+with a single character according to the following rules:
+ Sequence Replaced with
+ \\a Audible bell character (ASCII 7)
+ \\b Backspace character (ASCII 8)
+ \\f Form-feed character (ASCII 12)
+ \\n Newline character (ASCII 10)
+ \\r Carriage return character (ASCII 13)
+ \\t Horizontal tabulation character (ASCII 9)
+ \\v Vertical tabulation character (ASCII 11)
+ \\\\ A single backslash
+ \\\(dq A double-quote.
+In addition, the sequence \fB\\\fInewline\fR is removed from
+the string. This allows to split long strings over several
+physical lines, e.g.:
+ "a long string may be\\
+ split over several lines"
+If the character following a backslash is not one of those specified
+above, the backslash is ignored and a warning is issued.
+Two or more adjacent quoted strings are concatenated, which gives
+another way to split long strings over several lines to improve
+readability. The following fragment produces the same result as the
+example above:
+ "a long string may be"
+ " split over several lines"
+.I Here-document
+A \fIhere-document\fR is a special construct that allows to introduce
+strings of text containing embedded newlines.
+.BI "<<" "word"
+construct instructs the parser to read all the following lines up to
+the line containing only \fIword\fR, with possible trailing blanks.
+Any lines thus read are concatenated together into a single string.
+For example:
+ <<EOT
+ A multiline
+ string
+The body of a here-document is interpreted the same way as a
+double-quoted string, unless \fIword\fR is preceded by a backslash
+(e.g. \fB<<\\EOT\fR) or enclosed in double-quotes, in which case
+the text is read as is, without interpretation of escape sequences.
+If \fIword\fR is prefixed with \fB\-\fR (a dash), then all leading
+tab characters are stripped from input lines and the line containing
+\fIword\fR. Furthermore, \fB\-\fR is followed by a single space,
+all leading whitespace is stripped from them. This allows to indent
+here-documents in a natural fashion. For example:
+ <<- TEXT
+ The leading whitespace will be
+ ignored when reading these lines.
+It is important that the terminating delimiter be the only token on
+its line. The only exception to this rule is allowed if a
+here-document appears as the last element of a statement. In this
+case a semicolon can be placed on the same line with its terminating
+delimiter, as in:
+ help-text <<-EOT
+ A sample help text.
+ EOT;
+.I list
+A comma-separated list of values, enclosed in parentheses. The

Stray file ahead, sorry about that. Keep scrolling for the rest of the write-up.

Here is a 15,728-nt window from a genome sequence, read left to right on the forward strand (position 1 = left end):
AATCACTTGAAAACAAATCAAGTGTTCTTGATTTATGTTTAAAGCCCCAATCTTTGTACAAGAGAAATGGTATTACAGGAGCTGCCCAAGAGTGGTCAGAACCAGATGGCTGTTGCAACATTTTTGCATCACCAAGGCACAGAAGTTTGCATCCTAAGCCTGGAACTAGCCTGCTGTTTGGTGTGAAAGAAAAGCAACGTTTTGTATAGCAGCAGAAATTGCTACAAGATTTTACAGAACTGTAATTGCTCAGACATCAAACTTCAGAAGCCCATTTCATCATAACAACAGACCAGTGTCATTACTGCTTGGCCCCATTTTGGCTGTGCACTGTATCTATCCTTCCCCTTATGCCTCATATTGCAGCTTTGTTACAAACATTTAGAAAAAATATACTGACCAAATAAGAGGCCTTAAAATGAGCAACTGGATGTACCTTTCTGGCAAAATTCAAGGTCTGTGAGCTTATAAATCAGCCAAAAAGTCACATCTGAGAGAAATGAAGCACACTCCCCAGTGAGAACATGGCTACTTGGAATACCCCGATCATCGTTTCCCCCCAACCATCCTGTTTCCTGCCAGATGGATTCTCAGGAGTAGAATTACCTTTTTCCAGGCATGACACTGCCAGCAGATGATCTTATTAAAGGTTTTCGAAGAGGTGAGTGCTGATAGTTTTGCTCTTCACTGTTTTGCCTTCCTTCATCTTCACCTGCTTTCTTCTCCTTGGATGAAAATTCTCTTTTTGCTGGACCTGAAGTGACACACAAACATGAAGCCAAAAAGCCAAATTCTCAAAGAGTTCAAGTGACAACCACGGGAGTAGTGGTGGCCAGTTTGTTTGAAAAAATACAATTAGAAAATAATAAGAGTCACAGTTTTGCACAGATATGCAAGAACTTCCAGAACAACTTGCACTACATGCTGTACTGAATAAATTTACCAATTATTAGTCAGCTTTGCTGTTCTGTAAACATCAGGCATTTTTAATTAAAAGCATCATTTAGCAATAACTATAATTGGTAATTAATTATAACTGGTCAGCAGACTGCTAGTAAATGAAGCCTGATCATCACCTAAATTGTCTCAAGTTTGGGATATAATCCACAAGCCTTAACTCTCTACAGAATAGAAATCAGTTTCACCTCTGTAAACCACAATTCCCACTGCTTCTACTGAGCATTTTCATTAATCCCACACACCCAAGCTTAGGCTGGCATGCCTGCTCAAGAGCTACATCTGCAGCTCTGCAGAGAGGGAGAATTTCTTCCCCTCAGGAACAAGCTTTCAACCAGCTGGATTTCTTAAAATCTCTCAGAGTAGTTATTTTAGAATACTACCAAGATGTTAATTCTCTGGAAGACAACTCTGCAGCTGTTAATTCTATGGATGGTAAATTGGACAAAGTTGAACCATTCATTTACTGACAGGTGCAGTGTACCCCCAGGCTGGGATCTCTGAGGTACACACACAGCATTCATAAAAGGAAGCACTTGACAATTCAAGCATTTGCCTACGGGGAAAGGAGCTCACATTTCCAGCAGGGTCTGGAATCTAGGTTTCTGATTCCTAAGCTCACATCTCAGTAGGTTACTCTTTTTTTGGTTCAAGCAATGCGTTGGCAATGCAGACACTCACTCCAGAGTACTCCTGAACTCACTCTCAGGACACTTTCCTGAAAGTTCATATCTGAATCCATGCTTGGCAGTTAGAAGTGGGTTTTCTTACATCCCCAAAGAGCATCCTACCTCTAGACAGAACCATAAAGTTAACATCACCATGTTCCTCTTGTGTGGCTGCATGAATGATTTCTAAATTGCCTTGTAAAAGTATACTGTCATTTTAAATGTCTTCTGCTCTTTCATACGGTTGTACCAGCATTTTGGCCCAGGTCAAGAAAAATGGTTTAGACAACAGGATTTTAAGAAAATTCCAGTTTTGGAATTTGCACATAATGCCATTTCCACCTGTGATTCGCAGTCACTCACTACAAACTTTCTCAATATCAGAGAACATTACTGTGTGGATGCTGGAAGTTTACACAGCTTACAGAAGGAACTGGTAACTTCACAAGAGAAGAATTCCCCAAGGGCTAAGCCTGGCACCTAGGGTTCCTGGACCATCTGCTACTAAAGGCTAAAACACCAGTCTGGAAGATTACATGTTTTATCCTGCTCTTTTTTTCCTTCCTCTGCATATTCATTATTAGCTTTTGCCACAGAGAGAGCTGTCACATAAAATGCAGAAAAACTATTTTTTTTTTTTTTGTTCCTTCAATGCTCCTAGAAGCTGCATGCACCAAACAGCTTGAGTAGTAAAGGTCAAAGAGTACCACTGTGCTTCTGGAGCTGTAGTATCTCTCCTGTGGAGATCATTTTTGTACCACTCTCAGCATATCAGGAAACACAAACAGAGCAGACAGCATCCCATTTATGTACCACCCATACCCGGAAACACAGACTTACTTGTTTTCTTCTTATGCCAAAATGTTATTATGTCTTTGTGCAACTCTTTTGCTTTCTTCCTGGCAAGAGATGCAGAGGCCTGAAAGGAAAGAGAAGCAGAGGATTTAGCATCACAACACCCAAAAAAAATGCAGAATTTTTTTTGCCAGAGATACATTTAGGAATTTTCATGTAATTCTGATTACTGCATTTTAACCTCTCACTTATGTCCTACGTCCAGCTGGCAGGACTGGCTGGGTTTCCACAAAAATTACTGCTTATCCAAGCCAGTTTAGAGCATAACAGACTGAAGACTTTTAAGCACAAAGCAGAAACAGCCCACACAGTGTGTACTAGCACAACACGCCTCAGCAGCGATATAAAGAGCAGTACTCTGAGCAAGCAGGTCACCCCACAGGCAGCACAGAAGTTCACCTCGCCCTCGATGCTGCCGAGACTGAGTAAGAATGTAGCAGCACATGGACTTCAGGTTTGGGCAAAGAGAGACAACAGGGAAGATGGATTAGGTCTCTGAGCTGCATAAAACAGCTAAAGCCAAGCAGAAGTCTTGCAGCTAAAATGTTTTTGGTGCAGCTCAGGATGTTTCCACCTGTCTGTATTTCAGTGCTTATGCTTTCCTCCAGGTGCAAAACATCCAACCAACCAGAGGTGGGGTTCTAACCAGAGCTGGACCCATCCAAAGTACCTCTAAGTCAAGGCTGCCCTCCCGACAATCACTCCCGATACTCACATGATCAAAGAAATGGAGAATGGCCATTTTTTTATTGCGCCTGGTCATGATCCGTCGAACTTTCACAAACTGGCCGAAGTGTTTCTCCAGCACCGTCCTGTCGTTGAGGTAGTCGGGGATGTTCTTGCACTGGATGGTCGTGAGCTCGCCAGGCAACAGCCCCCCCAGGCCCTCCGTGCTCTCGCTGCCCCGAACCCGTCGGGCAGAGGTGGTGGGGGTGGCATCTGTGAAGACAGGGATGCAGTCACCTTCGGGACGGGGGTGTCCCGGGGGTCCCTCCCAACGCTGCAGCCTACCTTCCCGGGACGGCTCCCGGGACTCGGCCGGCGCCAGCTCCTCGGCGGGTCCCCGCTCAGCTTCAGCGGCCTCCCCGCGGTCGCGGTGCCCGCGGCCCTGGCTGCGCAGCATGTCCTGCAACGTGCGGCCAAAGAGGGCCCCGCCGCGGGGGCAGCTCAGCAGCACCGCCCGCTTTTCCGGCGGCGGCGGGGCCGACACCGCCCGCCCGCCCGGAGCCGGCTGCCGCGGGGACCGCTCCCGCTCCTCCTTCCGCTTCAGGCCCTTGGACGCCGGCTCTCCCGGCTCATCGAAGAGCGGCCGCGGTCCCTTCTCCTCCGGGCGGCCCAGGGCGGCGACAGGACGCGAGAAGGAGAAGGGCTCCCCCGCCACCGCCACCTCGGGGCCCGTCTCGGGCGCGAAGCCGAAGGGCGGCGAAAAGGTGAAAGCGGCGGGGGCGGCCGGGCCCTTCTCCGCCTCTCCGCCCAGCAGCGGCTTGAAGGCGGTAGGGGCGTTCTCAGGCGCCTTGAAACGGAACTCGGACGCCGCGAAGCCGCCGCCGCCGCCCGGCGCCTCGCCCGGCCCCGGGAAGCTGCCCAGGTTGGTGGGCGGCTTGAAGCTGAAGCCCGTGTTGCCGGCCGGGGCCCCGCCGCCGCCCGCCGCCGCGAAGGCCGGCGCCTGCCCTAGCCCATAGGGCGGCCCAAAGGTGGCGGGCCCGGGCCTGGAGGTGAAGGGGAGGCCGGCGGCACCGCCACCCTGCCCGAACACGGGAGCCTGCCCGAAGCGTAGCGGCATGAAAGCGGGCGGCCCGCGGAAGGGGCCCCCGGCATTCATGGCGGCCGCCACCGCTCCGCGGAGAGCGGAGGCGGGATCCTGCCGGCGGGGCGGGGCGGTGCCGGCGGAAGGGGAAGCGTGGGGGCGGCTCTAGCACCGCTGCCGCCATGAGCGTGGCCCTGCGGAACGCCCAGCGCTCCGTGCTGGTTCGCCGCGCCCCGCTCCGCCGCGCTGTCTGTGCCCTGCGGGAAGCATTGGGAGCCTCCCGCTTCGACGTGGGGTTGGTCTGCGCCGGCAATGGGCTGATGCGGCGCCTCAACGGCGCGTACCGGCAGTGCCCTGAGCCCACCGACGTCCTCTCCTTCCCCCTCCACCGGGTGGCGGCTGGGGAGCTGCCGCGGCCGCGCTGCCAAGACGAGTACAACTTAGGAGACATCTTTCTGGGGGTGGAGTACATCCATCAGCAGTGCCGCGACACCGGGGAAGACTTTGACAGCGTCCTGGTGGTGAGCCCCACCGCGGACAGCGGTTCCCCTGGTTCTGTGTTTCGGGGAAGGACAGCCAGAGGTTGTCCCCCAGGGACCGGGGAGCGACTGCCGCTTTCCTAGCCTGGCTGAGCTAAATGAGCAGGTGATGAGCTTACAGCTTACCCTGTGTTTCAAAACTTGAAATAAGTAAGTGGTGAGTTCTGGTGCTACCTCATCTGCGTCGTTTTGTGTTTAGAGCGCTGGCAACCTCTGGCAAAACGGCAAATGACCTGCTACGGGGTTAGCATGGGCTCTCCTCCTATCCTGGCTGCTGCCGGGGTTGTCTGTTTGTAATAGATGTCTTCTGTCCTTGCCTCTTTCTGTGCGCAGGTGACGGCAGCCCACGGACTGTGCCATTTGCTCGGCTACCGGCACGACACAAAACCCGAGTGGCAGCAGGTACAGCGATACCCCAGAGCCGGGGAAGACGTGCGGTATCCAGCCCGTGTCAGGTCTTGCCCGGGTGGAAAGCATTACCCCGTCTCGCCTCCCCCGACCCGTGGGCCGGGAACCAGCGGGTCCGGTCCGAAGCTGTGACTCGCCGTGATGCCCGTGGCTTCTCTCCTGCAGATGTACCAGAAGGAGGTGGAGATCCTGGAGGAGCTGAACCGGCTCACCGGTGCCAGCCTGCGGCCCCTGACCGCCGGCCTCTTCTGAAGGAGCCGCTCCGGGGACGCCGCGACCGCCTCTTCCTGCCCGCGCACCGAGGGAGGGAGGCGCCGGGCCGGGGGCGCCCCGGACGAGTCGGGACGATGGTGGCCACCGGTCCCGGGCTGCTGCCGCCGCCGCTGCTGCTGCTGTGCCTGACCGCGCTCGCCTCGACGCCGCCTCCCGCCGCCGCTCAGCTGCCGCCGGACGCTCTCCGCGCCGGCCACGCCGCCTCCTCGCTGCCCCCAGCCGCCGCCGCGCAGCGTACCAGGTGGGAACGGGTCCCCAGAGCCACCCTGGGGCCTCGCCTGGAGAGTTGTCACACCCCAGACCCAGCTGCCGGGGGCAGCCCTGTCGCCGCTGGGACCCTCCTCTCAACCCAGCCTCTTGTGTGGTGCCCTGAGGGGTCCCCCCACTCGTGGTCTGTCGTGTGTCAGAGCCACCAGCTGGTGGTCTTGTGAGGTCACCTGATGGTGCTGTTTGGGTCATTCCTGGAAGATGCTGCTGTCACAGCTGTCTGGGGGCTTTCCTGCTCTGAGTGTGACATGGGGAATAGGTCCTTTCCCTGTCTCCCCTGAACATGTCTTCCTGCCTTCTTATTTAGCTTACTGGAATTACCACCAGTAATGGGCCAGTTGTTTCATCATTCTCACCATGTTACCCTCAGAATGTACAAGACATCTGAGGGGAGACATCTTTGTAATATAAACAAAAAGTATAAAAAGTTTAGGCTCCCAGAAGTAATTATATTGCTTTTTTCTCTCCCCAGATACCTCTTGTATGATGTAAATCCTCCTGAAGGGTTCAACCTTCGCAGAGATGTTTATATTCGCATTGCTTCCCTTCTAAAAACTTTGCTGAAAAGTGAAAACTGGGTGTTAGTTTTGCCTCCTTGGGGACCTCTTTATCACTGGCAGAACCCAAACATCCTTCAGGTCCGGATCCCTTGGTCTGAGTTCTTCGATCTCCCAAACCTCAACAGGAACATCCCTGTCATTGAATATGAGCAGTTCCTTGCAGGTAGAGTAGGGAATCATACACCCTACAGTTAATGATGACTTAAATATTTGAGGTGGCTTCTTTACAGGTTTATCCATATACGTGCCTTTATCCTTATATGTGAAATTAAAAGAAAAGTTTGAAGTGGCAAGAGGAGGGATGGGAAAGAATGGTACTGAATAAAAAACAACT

+following example shows a statement whose value is a list of strings:
+ alias (test, null);
+In any context where a list is appropriate, a single value is allowed
+without being a member of a list: it is equivalent to a list with a
+single member. This means that, e.g.
+ alias test;
+is equivalent to
+ alias (test);
+provided that the \fBalias\fR statement is defined as taking a list as
+its argument.
+.I block statement
+A block statement introduces a logical group of
+statements. It consists of a keyword, followed by an optional value,
+called a \fBtag\fR, and a sequence of statements enclosed in curly
+braces, as shown in the example below:
+ server srv1 {
+ host;
+ community "foo";
+ }
+The closing curly brace may be followed by a semicolon, although
+this is not required.
+Before being parsed, the configuration file is preprocessed.
+The built-in preprocessor handles only file inclusion
+.B #line
+statements, while the rest of traditional preprocessing facilities,
+such as macro expansion, is supported via
+.BR m4 (1),
+which is used as external preprocessor.
+The external preprocessor is invoked with the \fB-s\fR flag, which
+instructs it to include line synchronization information in its
+output. This information is then used by the parser to display meaningful
+An initial set of macro definitions is supplied in the file named
+\fBpp-setup\fR file, which is located in
+The default \fBpp-setup\fR file renames all m4 built-in
+macro names so they all start with the prefix \fBm4_\fI. This
+is similar to GNU m4 \fB--prefix-builtin\fR option, but has an
+advantage that it works with non-GNU m4 implementations as
+.BR m4 (1),
+.BR grecs_parse (3),
+.BR grecs_include_path_setup (3),
+.BR grecs_tree_process (3).
+Sergey Poznyakoff
+Report bugs to <gray+grecs@gnu.org.ua>.
+The \fBGrecs\fR library is constantly changing, so this manual page
+may be incorrect or out-of-date. For the latest copy of \fBGrecs\fR
+documentation, visit <http://www.gnu.org.ua/software/grecs>.
+Copyright \(co 2011 Sergey Poznyakoff
+License GPLv3+: GNU GPL version 3 or later <http://gnu.org/licenses/gpl.html>
+This is free software: you are free to change and redistribute it.
+There is NO WARRANTY, to the extent permitted by law.
+.\" Local variables:
+.\" eval: (add-hook 'write-file-hooks 'time-stamp)
+.\" time-stamp-start: ".TH [A-Z_][A-Z0-9_]* [0-9] \""
+.\" time-stamp-format: "%:B %:d, %:y"
+.\" time-stamp-end: "\""
+.\" time-stamp-line-limit: 20
+.\" end:

Return to:

Send suggestions and report system problems to the System administrator.